Ah Orh: The Proudest Teochew Cze Cha Traditions
By KF Seetoh - Monday, Nov 03, 2014
Try as hard as I do, growing up in this multi-ethnic society, I cannot shirk off the fact that there is south Chinese food DNA in my system. And admittedly I love cze cha, which can be considered the definitive Singapore family cuisine. My food meter’s “zero” position sits at these cze cha spots. It’s a pity not many of these places serve desserts (as they cannot afford to encourage lingering with the kind of prices they offer in these crowded situations). I am quite attracted to seafood, Cantonese and Teochew cze cha places, for innovation (seafood dishes) and traditional classics, especially with the Teochews.
A few old top Teochew household names still exist in our midst today, Liang Kee, Swa Garden, Huat Kee and then, there’s Ah Orh. The latter, like their peers, began hawking complex fare in street stalls around the Clarke Quay area before hawker centre days and are still at it today, in nicer spots of course. Their main air-conditioned branch is sited at Bukit Merah but it’s here, in this no-frills coffeeshop that I revel in. Like any classic old school Teochew restaurants (even in Chaozhou, China), they confidently display their best ingredients for the day out front of the stall. It’s a signature tradition that speak volumes about their pride.
They lure them in every night and literally, hijack the entire coffeeshop with their customers. Almost every table must have their number one signature- the steamed white pomfret. It is unforgivingly fresh and has that distinct soft firmness done with ginger , lard slices, chilli, scallions and a tangy sour plum infused fish stock. It’s totally devoid of any fishiness. The other omnipresent classic (at the kopitiam) is the oyster omelette, not the kind at hawker centres executed with starch. The fry up a puffed up omelette over high heat and slather juicy and saucy plump oysters over. This one is a joy to devour and it’s one of the best around.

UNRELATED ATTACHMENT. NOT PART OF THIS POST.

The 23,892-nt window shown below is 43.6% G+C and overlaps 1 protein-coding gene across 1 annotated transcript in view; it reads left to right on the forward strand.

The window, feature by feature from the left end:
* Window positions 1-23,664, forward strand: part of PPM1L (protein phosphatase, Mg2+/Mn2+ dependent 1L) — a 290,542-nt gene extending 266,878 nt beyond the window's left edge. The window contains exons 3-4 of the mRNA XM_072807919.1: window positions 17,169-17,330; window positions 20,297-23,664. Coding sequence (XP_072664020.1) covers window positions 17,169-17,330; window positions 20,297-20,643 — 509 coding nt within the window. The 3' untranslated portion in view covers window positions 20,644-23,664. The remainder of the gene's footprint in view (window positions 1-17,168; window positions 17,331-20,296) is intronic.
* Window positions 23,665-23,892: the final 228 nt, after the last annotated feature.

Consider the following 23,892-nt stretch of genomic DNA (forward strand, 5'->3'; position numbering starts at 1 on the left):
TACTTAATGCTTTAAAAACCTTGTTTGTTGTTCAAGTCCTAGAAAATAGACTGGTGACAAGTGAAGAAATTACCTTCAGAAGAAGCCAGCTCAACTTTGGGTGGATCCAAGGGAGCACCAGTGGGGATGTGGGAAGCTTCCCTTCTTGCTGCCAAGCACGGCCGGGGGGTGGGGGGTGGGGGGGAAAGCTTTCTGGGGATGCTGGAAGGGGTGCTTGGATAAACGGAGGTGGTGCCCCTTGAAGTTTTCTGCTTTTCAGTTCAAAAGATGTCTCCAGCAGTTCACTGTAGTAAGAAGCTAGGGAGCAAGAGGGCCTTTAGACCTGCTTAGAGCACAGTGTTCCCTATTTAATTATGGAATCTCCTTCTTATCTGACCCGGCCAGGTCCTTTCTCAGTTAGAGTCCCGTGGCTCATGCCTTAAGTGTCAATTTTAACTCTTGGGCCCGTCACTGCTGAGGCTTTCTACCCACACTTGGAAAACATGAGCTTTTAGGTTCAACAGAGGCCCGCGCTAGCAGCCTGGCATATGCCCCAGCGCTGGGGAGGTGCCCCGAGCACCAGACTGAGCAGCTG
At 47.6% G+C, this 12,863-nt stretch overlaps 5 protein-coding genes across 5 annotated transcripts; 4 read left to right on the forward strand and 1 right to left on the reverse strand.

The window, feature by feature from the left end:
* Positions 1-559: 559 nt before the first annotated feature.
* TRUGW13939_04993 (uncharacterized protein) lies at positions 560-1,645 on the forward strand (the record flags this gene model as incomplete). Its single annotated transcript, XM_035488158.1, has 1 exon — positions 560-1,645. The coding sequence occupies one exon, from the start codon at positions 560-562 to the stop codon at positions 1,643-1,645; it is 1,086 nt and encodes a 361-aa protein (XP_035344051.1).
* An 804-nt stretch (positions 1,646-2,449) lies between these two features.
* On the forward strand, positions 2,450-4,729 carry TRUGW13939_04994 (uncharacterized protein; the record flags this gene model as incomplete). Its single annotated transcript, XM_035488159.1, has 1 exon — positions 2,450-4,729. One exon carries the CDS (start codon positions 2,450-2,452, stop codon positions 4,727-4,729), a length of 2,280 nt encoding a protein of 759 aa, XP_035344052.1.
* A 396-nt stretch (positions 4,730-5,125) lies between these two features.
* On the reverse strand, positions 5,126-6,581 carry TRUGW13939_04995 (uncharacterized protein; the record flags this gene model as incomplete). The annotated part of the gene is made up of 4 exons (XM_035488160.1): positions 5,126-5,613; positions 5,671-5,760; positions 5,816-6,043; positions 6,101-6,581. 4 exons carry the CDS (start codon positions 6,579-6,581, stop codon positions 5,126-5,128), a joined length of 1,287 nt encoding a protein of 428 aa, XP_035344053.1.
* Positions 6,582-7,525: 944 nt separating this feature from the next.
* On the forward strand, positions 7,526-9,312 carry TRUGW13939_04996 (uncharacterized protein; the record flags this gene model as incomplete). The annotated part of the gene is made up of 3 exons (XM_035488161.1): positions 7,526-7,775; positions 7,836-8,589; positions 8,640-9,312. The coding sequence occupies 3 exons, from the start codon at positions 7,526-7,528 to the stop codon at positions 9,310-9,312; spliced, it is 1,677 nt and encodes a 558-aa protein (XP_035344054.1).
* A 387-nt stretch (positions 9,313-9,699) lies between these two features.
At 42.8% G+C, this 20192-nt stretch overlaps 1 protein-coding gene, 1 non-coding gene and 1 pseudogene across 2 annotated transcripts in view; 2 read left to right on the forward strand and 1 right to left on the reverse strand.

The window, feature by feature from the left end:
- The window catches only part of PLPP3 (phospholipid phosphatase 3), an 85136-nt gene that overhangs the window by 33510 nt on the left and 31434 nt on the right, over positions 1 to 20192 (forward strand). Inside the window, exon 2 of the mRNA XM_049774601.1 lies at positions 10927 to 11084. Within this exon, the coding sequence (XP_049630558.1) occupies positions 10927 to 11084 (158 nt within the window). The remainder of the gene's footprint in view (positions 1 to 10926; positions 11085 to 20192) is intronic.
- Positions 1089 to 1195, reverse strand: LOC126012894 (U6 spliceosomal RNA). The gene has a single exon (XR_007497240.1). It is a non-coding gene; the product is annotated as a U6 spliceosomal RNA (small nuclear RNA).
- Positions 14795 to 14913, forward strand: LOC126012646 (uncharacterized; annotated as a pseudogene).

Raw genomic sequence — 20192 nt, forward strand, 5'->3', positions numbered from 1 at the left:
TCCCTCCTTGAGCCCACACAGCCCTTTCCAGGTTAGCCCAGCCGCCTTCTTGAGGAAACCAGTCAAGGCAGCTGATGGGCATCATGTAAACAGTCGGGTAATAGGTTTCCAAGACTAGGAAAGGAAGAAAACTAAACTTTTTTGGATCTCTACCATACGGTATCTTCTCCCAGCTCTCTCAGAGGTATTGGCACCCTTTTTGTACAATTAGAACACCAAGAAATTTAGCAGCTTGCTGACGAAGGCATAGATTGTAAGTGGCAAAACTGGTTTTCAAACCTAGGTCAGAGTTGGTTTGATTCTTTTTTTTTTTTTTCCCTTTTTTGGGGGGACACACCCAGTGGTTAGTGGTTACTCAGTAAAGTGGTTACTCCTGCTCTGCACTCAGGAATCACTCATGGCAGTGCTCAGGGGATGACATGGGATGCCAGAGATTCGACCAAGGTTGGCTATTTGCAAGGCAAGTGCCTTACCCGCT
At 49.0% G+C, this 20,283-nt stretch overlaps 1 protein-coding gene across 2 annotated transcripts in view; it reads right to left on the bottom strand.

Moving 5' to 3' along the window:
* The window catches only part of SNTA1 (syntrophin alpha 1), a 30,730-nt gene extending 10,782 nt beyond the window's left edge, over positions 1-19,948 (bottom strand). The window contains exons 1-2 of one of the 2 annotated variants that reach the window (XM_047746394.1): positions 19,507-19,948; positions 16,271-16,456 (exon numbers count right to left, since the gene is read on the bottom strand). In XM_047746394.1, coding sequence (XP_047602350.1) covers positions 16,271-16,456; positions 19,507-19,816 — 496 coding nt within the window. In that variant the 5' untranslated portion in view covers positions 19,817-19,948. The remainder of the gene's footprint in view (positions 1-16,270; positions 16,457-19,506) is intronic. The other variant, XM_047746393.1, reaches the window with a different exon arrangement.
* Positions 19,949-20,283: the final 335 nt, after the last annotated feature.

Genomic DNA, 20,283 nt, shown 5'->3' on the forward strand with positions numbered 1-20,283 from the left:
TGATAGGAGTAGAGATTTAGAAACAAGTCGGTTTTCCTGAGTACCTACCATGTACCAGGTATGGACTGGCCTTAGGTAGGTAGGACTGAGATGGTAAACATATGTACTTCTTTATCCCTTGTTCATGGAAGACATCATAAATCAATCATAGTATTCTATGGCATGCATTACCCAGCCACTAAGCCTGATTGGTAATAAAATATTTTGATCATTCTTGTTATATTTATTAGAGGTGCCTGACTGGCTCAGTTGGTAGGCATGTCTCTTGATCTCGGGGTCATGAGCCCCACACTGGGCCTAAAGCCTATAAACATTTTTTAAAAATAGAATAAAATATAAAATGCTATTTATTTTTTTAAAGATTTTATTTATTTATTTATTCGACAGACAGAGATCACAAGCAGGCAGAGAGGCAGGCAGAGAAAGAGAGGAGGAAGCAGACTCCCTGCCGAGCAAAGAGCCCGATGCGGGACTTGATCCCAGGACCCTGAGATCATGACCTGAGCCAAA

The Teochews are the masters of cold crab and these folks one delivers with a thin shelled and thick layered milt and soft roe. The intensely thick creaminess strikes the joy meter out of the ball park and the crabs are very fresh and clean. A rarer item that is also vintage Teochew is the dried pig tendons stir fried with leeks, chilli and mushrooms. It says “comforting” when devoured with steamed rice. The tendons are first parboiled to soften it somewhat before tossing it over high heat just to sear the outside. The other comfort dish I adore is the claypot sea cucumber, which they deliver with finesse in a simple pot. They key measure of success in this dish is the texture- it should be softly rubbery, with just enough texture which comes apart upon the first bite.
And unlike most, this one offers the all-time crowd pleaser Teochew dessert, in a coffeshop..Or Nee or sweet yam paste. It’s not done with cream or coconut milk, just the classic sweet paste, all earthy, smooth and topped with softpumpkin slices and gingko nuts. It does not encourage you to linger over this as the place is noisy, loud and another hungry family is probably waiting for you to clear out by then.
Ah Orh Seafood
Blk 22 Sin Ming Road #01-258
11am 2.30pm/ 5.30pm – 9.30pm daily
Updated on 13 August 2018:
BLK 115 JALAN BUKIT MERAH #01-1627
Operating hours: 11am- 2pm, 5.30pm- 10pm daily